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Back-to-work planning gets help from IBM and startups

Back-to-work planning is prompting deeper integration of data in HCM systems, something IBM and Workday are doing jointly. It's also prompting new uses for people counting systems.

Just weeks before the pandemic, the city of Syracuse, N.Y., launched a people counting system in its central permit office. It uses infrared lasers to count people as they enter and exit to help the city understand foot traffic flow. City officials saw it as a useful tool for improving customer service. They never imagined they'd use it as a back-to-work planning tool. 

Syracuse officials now believe its people counting system, developed by startup Density Inc. in San Francisco, will help it manage occupancy once city offices can fully reopen to the public. Services today are virtual or by appointment only.

"Given the conditions with COVID, it can keep the public and staff safe by keeping within whatever that capacity limit is," said Jake Dishaw, director of code enforcement for Syracuse, who played a role in managing the project. If occupancy reaches certain levels, Density's system will alert staff. 

Back-to-work planning is prompting vendors to repurpose technology in new ways. But it is also ushering new integrations into HR and facility management systems. 

Last week, IBM and Workday Inc., for instance, announced a joint back-to-work planning product that brings external data about coronavirus health risks into HR and planning systems. 

The news marked a growing partnership between the two vendors. In June, IBM released Watson Works, which can produce predictive analytics from a variety of health sources. The data from Watson integrates with Workday Adaptive Planning as well as its HCM system.

Density infrared laser people counting system
Density uses infrared lasers and artificial intelligence to anonymously count people. The image shows what the systems sees.

Workday, IBM and pandemic planning

If a business is evaluating what sites it can reopen, "it brings that data in, so that you can automatically use that in your capacity planning," said Barbry McGann, executive director for the office of CHRO at Workday.

The back-to-work planning system produces a health risk score for workers who are returning to the office, as well as the percentage of employees that can safely be allowed to return. The analytics can also be connected to a company's badging system to control entry, McGann said. 

The IBM-Workday integration brings a new level of sophistication to back-to-work planning tools, said Trevor White, an analyst at Nucleus Research in Boston.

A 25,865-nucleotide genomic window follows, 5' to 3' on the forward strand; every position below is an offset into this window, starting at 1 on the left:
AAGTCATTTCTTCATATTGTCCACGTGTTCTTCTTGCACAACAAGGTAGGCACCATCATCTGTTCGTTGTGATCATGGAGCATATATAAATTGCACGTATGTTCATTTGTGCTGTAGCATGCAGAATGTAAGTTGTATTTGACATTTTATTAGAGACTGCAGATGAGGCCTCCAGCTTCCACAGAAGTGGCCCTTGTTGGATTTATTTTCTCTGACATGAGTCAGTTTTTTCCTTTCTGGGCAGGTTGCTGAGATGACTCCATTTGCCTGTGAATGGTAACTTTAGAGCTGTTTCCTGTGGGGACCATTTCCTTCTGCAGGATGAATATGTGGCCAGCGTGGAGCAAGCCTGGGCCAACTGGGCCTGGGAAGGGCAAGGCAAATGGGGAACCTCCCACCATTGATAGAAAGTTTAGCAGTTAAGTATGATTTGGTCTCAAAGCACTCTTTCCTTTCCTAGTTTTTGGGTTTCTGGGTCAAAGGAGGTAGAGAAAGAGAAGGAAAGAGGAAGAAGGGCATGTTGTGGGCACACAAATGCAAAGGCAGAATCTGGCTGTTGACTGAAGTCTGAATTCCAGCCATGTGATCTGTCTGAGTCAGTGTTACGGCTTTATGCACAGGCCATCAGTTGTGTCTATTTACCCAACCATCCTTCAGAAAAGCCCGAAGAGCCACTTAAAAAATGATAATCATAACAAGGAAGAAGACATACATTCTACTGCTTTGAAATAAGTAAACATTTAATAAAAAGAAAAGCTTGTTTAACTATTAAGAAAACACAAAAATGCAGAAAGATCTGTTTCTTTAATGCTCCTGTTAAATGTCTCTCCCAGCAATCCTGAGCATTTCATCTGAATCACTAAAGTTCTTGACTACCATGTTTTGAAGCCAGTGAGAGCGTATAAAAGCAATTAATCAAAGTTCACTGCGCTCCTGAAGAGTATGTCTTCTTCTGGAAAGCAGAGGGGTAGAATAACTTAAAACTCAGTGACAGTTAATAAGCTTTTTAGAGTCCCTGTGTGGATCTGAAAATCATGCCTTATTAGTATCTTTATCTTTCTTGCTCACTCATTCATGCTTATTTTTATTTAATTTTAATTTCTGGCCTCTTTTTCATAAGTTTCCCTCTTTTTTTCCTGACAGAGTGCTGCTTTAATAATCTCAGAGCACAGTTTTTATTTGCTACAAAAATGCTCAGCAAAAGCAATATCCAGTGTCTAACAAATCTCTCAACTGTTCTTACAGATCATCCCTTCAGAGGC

Many of the back-to-work planning tools released so far are a checklist-type tool to make sure procedures are followed, White said. The IBM-Workday collaboration goes deeper, he said. "It is really kind of looking at how to manage the risk around opening," he said.

Envoy Inc. makes software for managing front desks, conference rooms and package handling. It's now producing a COVID-19 tool, Envoy Protect, to help repopulate offices, according to Matt Harris, head of workplace technology.

Envoy's core tech includes electronic sign-in at the front desk. Once a worker or visitor signs in, the system triggers a range of activities, which might include visitor alerts via text message, email or instant message on Slack or Microsoft Teams to whomever the visitor is meeting with.

Since the pandemic, Envoy employees are all working remotely. It has done a risk analysis on its main office in San Francisco and will use Density's people counting tool to monitor its reopening, when that is allowed by the city.

Envoy's main office can hold 186 people, but with social distancing, can only safely accommodate about 55. It installed Density for capacity planning, but it will now use the tool to maintain safe levels of occupancy, as well as manage who can come into the office when and at what times.

Envoy recently completed an integration of Density into its COVID-19 tool as well as a health temperature check system.

"It's almost impossible to imagine reopening an office safely without having some tool to help you understand the occupancy in real time," Harris said.

It is hard to know what the demand will be for tools like these. But Density, founded in 2014, said last week that it has seen more revenue in the last 75 days than in all of 2019 because of the need to track occupancy. In July, it closed on $51 million in funding, raising its total venture capital funding to $74 million.

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